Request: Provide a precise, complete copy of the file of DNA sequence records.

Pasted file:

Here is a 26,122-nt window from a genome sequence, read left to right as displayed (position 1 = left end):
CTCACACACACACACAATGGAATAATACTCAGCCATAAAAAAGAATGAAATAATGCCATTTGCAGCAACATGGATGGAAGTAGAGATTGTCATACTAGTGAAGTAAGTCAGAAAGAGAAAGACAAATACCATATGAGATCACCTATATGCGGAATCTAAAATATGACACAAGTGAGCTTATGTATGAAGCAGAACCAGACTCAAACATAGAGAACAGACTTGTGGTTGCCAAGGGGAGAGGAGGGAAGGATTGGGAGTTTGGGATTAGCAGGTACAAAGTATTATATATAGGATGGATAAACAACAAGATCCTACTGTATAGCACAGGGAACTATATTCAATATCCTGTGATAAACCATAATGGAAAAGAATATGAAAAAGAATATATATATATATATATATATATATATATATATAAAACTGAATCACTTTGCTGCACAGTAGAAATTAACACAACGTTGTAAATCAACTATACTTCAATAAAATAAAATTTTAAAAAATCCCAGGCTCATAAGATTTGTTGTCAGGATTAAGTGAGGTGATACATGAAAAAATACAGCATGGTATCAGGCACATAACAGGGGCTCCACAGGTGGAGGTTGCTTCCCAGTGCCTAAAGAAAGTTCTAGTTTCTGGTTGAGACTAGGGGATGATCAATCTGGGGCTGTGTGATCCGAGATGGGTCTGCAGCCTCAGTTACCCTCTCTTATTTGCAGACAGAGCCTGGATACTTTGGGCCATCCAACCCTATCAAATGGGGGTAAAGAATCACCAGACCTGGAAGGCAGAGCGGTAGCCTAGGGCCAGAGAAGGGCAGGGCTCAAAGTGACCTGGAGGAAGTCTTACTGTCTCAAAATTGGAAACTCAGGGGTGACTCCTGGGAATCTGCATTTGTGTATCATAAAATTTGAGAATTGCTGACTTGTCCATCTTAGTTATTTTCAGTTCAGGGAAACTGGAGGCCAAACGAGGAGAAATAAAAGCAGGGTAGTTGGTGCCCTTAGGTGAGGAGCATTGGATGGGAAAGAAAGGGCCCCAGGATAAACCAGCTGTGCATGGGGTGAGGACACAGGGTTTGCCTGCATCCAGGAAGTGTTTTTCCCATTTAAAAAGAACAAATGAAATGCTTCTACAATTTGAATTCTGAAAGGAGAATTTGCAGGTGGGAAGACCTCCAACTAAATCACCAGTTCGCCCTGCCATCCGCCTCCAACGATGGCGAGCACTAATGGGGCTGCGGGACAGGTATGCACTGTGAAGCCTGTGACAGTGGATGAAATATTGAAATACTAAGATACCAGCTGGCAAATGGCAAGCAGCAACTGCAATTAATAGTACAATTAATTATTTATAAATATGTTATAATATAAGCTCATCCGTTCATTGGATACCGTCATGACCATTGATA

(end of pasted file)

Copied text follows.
Here is a 26,122-nt window from a genome sequence, read left to right as displayed (position 1 = left end):
CTCACACACACACACAATGGAATAATACTCAGCCATAAAAAAGAATGAAATAATGCCATTTGCAGCAACATGGATGGAAGTAGAGATTGTCATACTAGTGAAGTAAGTCAGAAAGAGAAAGACAAATACCATATGAGATCACCTATATGCGGAATCTAAAATATGACACAAGTGAGCTTATGTATGAAGCAGAACCAGACTCAAACATAGAGAACAGACTTGTGGTTGCCAAGGGGAGAGGAGGGAAGGATTGGGAGTTTGGGATTAGCAGGTACAAAGTATTATATATAGGATGGATAAACAACAAGATCCTACTGTATAGCACAGGGAACTATATTCAATATCCTGTGATAAACCATAATGGAAAAGAATATGAAAAAGAATATATATATATATATATATATATATATATATATAAAACTGAATCACTTTGCTGCACAGTAGAAATTAACACAACGTTGTAAATCAACTATACTTCAATAAAATAAAATTTTAAAAAATCCCAGGCTCATAAGATTTGTTGTCAGGATTAAGTGAGGTGATACATGAAAAAATACAGCATGGTATCAGGCACATAACAGGGGCTCCACAGGTGGAGGTTGCTTCCCAGTGCCTAAAGAAAGTTCTAGTTTCTGGTTGAGACTAGGGGATGATCAATCTGGGGCTGTGTGATCCGAGATGGGTCTGCAGCCTCAGTTACCCTCTCTTATTTGCAGACAGAGCCTGGATACTTTGGGCCATCCAACCCTATCAAATGGGGGTAAAGAATCACCAGACCTGGAAGGCAGAGCGGTAGCCTAGGGCCAGAGAAGGGCAGGGCTCAAAGTGACCTGGAGGAAGTCTTACTGTCTCAAAATTGGAAACTCAGGGGTGACTCCTGGGAATCTGCATTTGTGTATCATAAAATTTGAGAATTGCTGACTTGTCCATCTTAGTTATTTTCAGTTCAGGGAAACTGGAGGCCAAACGAGGAGAAATAAAAGCAGGGTAGTTGGTGCCCTTAGGTGAGGAGCATTGGATGGGAAAGAAAGGGCCCCAGGATAAACCAGCTGTGCATGGGGTGAGGACACAGGGTTTGCCTGCATCCAGGAAGTGTTTTTCCCATTTAAAAAGAACAAATGAAATGCTTCTACAATTTGAATTCTGAAAGGAGAATTTGCAGGTGGGAAGACCTCCAACTAAATCACCAGTTCGCCCTGCCATCCGCCTCCAACGATGGCGAGCACTAATGGGGCTGCGGGACAGGTATGCACTGTGAAGCCTGTGACAGTGGATGAAATATTGAAATACTAAGATACCAGCTGGCAAATGGCAAGCAGCAACTGCAATTAATAGTACAATTAATTATTTATAAATATGTTATAATATAAGCTCATCCGTTCATTGGATACCGTCATGACCATTGATA